Amoeblog

Game of Thrones Season 7 Episode 8: Pride and the Viper

Posted by Billy Gil, June 2, 2014 09:40am | Post a Comment

Warning: There Will Be Spoilers.

Last night’s episode of “Game of Thrones” contained yet another major character’s death, which has especially been a trademark of this season of the show.

After Oberyn Martell aka The Viper revealed a long-held vendetta against The Mountain and all of the Lannisters for the rape and murder of his sister and her children, the cards seemed to be stacked against the ginormous Mountain. After all, what could a mountain of a man do against a deadly warrior with years of built up resentment do?

A lot, it turns out. The battle between The Viper and The Mountain was the most exciting fight sequence yet on “Game of Thrones,” pitting The Viper’s acrobatic skills against The Mountain’s brute strength, with many of the show’s major characters looking on, awaiting Tyrion Lannister’s fate via trial by battle. And The Viper did get the upper hand, mortally wounding The Mountain several times.

But true to its mythical, nearly Biblical allusions—“The Viper and The Mountain” sounds at least like a fable if not something out of the Old Testament—pride was the ultimate winner of this fight. Drunk and blinded by hatred, The Viper resisted finishing off The Mountain until he said Elia Martell’s name, the woman he raped and murdered. The Mountain finally obliged—while bludgeoning The Viper’s face until his brains exploded out of his skull, before dying himself. Not only was this the most exciting fight ever in GoT, it was also the most bloody disgusting.

Though the pure scale and excitement of GoT’s multicharacter storytelling alone make it watchable, the character arcs George R. R. Martin has provided as framework in his books are what make it thoroughly compelling. Though a few characters early on seemed offed prematurely (Renly Baratheon comes to mind), most of the characters had satisfying, complete arcs that opened the way to give other characters more breathing room. If killing off seemingly archetypal heroes and villains like Ned and Rob Stark and Joffrey Baratheon seemed to knock the series loose at the time, it would seem Martin is saying archetypal “heroes” and “villains” aren’t as interesting as the characters in between, like Tyrion, Jaime and Cersei Lannister.

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Breaking Bad Maintained Course and Didn't Get Lost

Posted by Charles Reece, September 30, 2013 08:34am | Post a Comment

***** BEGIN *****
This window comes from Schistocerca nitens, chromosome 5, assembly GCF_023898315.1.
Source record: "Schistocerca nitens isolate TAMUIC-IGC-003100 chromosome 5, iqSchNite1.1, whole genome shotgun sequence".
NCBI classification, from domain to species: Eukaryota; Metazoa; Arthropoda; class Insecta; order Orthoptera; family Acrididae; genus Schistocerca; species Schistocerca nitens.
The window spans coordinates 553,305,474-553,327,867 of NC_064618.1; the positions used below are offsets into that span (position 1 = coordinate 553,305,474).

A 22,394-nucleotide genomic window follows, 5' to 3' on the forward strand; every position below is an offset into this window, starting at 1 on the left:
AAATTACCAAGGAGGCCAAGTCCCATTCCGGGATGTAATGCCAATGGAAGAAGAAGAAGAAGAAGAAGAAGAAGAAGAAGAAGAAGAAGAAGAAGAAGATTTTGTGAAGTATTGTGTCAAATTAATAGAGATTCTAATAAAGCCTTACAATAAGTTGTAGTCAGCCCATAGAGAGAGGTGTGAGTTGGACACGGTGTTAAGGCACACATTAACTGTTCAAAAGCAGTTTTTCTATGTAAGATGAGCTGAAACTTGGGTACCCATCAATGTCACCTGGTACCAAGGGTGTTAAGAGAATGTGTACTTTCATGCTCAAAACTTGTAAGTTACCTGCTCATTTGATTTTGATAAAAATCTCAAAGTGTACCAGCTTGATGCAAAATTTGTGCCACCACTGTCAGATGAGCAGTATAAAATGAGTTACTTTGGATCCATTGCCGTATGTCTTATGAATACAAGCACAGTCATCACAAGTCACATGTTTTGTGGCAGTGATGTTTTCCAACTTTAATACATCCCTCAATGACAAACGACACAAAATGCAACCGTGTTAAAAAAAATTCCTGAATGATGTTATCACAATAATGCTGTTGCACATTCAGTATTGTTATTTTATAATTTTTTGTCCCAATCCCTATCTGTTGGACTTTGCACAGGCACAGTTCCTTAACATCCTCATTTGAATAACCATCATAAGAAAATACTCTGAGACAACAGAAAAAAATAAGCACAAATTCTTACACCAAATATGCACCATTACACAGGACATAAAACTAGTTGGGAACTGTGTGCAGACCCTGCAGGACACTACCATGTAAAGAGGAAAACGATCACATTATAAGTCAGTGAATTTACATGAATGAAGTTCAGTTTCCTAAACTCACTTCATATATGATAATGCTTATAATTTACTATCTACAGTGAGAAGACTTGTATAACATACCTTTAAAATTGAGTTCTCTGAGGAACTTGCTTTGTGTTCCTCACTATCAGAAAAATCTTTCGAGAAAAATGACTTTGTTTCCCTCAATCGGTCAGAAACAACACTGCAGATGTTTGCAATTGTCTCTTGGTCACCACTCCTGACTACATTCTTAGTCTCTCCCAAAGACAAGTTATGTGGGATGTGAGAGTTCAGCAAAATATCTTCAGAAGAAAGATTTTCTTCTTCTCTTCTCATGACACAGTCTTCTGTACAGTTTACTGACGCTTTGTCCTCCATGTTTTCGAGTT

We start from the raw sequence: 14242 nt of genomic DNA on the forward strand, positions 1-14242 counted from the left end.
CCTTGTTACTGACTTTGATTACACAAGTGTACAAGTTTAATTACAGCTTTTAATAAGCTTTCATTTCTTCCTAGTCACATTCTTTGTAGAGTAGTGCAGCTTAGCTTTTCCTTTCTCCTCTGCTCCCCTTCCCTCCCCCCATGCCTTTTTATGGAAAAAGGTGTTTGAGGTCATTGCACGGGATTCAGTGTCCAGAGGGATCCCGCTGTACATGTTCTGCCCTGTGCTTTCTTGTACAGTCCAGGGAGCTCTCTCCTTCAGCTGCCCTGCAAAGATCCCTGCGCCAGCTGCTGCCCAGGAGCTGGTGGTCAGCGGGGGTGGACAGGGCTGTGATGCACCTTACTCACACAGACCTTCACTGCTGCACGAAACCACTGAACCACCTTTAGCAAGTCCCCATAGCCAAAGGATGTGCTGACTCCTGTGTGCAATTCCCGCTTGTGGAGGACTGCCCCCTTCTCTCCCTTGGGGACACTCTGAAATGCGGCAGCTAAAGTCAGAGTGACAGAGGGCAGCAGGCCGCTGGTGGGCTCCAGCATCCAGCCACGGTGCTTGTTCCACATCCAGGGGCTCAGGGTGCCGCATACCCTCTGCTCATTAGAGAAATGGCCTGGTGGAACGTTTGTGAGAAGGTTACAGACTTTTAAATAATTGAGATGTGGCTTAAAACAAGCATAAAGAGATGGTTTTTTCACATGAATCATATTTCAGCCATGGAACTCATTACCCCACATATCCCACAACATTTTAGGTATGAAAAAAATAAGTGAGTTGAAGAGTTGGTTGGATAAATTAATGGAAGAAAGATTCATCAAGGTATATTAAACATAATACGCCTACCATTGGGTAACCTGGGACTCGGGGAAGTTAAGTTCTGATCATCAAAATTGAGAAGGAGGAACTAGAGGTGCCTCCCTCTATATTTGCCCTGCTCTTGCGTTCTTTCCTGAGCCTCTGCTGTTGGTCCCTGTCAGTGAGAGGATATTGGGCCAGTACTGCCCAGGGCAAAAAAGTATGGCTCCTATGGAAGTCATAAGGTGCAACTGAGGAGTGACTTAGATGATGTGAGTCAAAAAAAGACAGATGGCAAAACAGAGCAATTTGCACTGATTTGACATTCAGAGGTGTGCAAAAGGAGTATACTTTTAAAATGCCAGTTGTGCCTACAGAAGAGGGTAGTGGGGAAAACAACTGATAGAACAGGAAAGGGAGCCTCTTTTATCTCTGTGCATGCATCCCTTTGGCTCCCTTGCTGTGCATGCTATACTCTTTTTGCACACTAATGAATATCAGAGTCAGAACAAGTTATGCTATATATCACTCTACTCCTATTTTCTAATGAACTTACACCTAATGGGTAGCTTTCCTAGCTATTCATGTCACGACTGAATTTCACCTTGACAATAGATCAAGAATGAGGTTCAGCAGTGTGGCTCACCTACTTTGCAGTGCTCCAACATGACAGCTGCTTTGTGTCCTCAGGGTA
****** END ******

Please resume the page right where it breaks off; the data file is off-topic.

I found every final showdown Walt had, including with himself, to be emotionally satisfying, maintaining a consistency in characterization to the very end. I'm sure some will say it was all too pat and wrapped up, but the show was never big on narrative realism (it was, however, great at the psychological variety). Besides, the opposite criticism was made of The Sopranos, so there's no way Vince Gilligan and team could satisfy everyone. Also, was the final shot a big raspberry blown at the most notoriously disappointing finale in TV history? To wit:


(In which it's all about Eve.)

Posted by Job O Brother, March 11, 2013 04:04pm | Post a Comment

All the cool kids are doing it.

Proving once and for all that I have my finger on the pulse of what youth today really want, I’m continuing my list of favorites from the so-called Golden Age of Radio. You older, out-of-touch squares can stop reading now and go listen to punk rock or trip-hop or whatever it is seniors are into these days.

Now that the fogeys are out of the (metaphorical) room, read and listen on...

Let’s consider a comedy, namely, Our Miss Brooks.

Premiering in 1948, Our Miss Brooks was an immediate success, garnering awards and a loyal fan base for its lead actress, Eve Arden.

People don’t speak of Eve Arden as much as her talent warrants. She had fantastic comic timing, capable of evoking laugh-out-loud moments with a single, monosyllabic word.

Our Miss Brooks has flimsy, unimaginative plot-lines, and you’ll never listen to it because you “can’t wait to find out what happens next.” The show is great because the cast is great, and Eve Arden delivers punch-lines with such wry deftness, it’s as if Touchstone from As You Like It has been reincarnated as a public high school teacher.